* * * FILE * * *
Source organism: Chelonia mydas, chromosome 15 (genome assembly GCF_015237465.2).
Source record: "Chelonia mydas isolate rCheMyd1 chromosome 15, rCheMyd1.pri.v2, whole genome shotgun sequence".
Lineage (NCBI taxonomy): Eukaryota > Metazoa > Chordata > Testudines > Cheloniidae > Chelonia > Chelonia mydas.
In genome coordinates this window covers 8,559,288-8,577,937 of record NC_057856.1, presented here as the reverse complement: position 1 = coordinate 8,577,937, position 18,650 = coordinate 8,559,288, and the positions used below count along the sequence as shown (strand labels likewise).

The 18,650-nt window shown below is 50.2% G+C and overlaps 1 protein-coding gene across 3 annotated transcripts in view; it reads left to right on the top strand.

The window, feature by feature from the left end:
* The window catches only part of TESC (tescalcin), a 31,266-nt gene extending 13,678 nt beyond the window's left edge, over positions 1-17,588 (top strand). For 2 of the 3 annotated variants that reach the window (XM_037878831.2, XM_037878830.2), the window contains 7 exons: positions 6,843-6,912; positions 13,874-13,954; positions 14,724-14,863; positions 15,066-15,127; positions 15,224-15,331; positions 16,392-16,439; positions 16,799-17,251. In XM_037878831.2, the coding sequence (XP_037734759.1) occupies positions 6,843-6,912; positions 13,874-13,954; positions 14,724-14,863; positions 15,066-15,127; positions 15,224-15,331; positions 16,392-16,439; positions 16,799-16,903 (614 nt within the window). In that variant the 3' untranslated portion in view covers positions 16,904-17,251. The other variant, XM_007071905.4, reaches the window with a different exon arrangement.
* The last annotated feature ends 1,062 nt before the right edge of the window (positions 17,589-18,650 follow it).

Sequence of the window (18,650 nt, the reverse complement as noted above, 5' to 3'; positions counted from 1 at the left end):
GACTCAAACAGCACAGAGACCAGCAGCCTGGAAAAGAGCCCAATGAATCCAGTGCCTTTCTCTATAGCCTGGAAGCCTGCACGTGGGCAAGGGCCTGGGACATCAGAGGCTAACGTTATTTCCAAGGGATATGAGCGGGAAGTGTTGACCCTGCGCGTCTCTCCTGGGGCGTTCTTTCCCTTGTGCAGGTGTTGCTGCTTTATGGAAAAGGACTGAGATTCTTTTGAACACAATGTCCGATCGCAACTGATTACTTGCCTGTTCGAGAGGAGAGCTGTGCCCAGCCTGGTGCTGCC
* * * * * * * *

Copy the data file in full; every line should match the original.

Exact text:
Source organism: Chelonia mydas, chromosome 15 (genome assembly GCF_015237465.2).
Source record: "Chelonia mydas isolate rCheMyd1 chromosome 15, rCheMyd1.pri.v2, whole genome shotgun sequence".
Lineage (NCBI taxonomy): Eukaryota > Metazoa > Chordata > Testudines > Cheloniidae > Chelonia > Chelonia mydas.
In genome coordinates this window covers 8,559,288-8,577,937 of record NC_057856.1, presented here as the reverse complement: position 1 = coordinate 8,577,937, position 18,650 = coordinate 8,559,288, and the positions used below count along the sequence as shown (strand labels likewise).

The 18,650-nt window shown below is 50.2% G+C and overlaps 1 protein-coding gene across 3 annotated transcripts in view; it reads left to right on the top strand.

The window, feature by feature from the left end:
* The window catches only part of TESC (tescalcin), a 31,266-nt gene extending 13,678 nt beyond the window's left edge, over positions 1-17,588 (top strand). For 2 of the 3 annotated variants that reach the window (XM_037878831.2, XM_037878830.2), the window contains 7 exons: positions 6,843-6,912; positions 13,874-13,954; positions 14,724-14,863; positions 15,066-15,127; positions 15,224-15,331; positions 16,392-16,439; positions 16,799-17,251. In XM_037878831.2, the coding sequence (XP_037734759.1) occupies positions 6,843-6,912; positions 13,874-13,954; positions 14,724-14,863; positions 15,066-15,127; positions 15,224-15,331; positions 16,392-16,439; positions 16,799-16,903 (614 nt within the window). In that variant the 3' untranslated portion in view covers positions 16,904-17,251. The other variant, XM_007071905.4, reaches the window with a different exon arrangement.
* The last annotated feature ends 1,062 nt before the right edge of the window (positions 17,589-18,650 follow it).

Sequence of the window (18,650 nt, the reverse complement as noted above, 5' to 3'; positions counted from 1 at the left end):
GACTCAAACAGCACAGAGACCAGCAGCCTGGAAAAGAGCCCAATGAATCCAGTGCCTTTCTCTATAGCCTGGAAGCCTGCACGTGGGCAAGGGCCTGGGACATCAGAGGCTAACGTTATTTCCAAGGGATATGAGCGGGAAGTGTTGACCCTGCGCGTCTCTCCTGGGGCGTTCTTTCCCTTGTGCAGGTGTTGCTGCTTTATGGAAAAGGACTGAGATTCTTTTGAACACAATGTCCGATCGCAACTGATTACTTGCCTGTTCGAGAGGAGAGCTGTGCCCAGCCTGGTGCTGCC